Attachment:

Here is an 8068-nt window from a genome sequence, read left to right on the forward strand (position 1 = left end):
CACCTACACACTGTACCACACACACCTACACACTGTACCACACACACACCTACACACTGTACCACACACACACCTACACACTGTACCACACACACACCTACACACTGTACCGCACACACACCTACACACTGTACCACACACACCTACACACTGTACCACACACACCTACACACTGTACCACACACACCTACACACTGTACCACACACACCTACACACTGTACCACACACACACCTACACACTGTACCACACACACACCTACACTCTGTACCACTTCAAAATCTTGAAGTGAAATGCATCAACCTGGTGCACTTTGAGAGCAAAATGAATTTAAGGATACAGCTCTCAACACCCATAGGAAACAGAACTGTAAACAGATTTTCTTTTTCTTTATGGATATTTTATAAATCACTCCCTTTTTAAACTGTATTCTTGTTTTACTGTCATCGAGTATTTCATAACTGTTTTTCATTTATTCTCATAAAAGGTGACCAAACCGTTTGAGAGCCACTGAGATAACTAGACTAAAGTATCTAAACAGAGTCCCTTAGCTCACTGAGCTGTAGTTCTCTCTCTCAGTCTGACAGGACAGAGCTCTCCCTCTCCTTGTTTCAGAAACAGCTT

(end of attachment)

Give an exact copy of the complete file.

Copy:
Here is an 8068-nt window from a genome sequence, read left to right on the forward strand (position 1 = left end):
CACCTACACACTGTACCACACACACCTACACACTGTACCACACACACACCTACACACTGTACCACACACACACCTACACACTGTACCACACACACACCTACACACTGTACCGCACACACACCTACACACTGTACCACACACACCTACACACTGTACCACACACACCTACACACTGTACCACACACACCTACACACTGTACCACACACACCTACACACTGTACCACACACACACCTACACACTGTACCACACACACACCTACACTCTGTACCACTTCAAAATCTTGAAGTGAAATGCATCAACCTGGTGCACTTTGAGAGCAAAATGAATTTAAGGATACAGCTCTCAACACCCATAGGAAACAGAACTGTAAACAGATTTTCTTTTTCTTTATGGATATTTTATAAATCACTCCCTTTTTAAACTGTATTCTTGTTTTACTGTCATCGAGTATTTCATAACTGTTTTTCATTTATTCTCATAAAAGGTGACCAAACCGTTTGAGAGCCACTGAGATAACTAGACTAAAGTATCTAAACAGAGTCCCTTAGCTCACTGAGCTGTAGTTCTCTCTCTCAGTCTGACAGGACAGAGCTCTCCCTCTCCTTGTTTCAGAAACAGCTT